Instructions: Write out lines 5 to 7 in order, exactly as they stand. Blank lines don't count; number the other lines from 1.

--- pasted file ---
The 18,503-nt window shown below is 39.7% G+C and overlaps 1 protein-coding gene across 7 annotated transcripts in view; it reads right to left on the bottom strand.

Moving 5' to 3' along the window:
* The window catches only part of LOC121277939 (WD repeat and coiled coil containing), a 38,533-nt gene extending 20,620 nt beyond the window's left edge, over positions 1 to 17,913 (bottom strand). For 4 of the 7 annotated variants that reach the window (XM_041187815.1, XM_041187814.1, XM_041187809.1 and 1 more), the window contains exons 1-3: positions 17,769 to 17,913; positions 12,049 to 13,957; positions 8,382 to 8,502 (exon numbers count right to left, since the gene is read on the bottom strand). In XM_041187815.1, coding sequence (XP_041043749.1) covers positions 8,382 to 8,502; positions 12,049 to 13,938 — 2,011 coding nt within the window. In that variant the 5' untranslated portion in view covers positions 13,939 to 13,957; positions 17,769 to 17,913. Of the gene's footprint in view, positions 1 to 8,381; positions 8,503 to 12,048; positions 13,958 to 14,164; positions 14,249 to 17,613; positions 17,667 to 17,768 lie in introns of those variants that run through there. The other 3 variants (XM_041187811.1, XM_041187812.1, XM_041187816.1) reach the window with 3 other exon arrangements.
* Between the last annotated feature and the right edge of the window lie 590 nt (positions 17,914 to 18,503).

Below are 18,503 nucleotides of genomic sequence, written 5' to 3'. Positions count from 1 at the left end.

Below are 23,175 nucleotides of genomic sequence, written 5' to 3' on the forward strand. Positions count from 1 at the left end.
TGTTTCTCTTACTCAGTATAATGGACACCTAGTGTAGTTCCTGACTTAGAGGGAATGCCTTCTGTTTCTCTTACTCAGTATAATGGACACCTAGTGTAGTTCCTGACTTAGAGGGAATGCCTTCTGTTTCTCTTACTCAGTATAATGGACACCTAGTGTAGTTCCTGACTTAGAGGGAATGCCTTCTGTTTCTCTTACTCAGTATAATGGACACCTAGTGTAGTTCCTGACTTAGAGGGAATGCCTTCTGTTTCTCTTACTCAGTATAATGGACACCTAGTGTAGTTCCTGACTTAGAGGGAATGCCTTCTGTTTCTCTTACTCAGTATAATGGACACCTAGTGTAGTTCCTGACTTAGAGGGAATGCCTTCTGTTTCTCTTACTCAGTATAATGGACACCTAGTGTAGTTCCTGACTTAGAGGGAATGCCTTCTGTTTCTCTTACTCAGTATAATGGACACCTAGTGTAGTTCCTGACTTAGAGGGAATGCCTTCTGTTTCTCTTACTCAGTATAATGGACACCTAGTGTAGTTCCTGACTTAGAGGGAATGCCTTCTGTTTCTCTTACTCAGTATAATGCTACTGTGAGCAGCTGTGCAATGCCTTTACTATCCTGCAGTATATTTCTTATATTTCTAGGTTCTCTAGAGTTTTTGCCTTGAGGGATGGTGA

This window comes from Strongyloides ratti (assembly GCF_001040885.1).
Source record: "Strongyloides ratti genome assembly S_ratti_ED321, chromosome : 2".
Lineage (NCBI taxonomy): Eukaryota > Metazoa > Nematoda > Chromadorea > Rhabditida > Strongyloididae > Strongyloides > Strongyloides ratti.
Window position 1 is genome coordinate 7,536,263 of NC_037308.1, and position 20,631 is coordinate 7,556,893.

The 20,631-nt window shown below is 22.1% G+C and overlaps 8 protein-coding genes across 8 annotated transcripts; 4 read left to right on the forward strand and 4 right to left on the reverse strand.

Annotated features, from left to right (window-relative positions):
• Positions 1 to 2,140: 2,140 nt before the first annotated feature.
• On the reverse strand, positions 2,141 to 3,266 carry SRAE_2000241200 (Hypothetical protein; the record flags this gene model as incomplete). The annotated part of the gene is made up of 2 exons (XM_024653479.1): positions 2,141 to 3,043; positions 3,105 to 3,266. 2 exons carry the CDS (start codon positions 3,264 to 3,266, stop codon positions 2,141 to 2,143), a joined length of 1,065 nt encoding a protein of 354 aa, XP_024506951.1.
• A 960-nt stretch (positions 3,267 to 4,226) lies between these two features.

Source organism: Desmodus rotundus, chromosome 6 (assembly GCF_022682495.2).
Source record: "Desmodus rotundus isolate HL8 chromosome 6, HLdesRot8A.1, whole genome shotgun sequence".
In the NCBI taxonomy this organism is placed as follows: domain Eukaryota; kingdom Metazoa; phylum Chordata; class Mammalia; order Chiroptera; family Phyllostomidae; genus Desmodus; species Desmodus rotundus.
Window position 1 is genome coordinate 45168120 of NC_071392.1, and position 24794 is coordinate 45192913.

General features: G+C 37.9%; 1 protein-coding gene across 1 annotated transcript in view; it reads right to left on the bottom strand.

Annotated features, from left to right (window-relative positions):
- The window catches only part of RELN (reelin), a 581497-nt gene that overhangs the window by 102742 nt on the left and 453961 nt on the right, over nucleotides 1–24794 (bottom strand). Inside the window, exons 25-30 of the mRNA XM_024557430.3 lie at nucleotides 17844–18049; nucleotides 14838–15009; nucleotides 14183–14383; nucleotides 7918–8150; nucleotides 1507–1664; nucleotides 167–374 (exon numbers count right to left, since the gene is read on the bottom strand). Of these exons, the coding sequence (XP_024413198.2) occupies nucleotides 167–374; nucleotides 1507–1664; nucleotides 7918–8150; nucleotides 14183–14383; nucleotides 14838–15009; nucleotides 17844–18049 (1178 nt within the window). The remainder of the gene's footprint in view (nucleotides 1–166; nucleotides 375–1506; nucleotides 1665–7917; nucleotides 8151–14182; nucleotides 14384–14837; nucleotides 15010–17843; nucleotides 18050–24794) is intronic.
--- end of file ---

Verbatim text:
Below are 18,503 nucleotides of genomic sequence, written 5' to 3'. Positions count from 1 at the left end.

Below are 23,175 nucleotides of genomic sequence, written 5' to 3' on the forward strand. Positions count from 1 at the left end.
TGTTTCTCTTACTCAGTATAATGGACACCTAGTGTAGTTCCTGACTTAGAGGGAATGCCTTCTGTTTCTCTTACTCAGTATAATGGACACCTAGTGTAGTTCCTGACTTAGAGGGAATGCCTTCTGTTTCTCTTACTCAGTATAATGGACACCTAGTGTAGTTCCTGACTTAGAGGGAATGCCTTCTGTTTCTCTTACTCAGTATAATGGACACCTAGTGTAGTTCCTGACTTAGAGGGAATGCCTTCTGTTTCTCTTACTCAGTATAATGGACACCTAGTGTAGTTCCTGACTTAGAGGGAATGCCTTCTGTTTCTCTTACTCAGTATAATGGACACCTAGTGTAGTTCCTGACTTAGAGGGAATGCCTTCTGTTTCTCTTACTCAGTATAATGGACACCTAGTGTAGTTCCTGACTTAGAGGGAATGCCTTCTGTTTCTCTTACTCAGTATAATGGACACCTAGTGTAGTTCCTGACTTAGAGGGAATGCCTTCTGTTTCTCTTACTCAGTATAATGGACACCTAGTGTAGTTCCTGACTTAGAGGGAATGCCTTCTGTTTCTCTTACTCAGTATAATGCTACTGTGAGCAGCTGTGCAATGCCTTTACTATCCTGCAGTATATTTCTTATATTTCTAGGTTCTCTAGAGTTTTTGCCTTGAGGGATGGTGA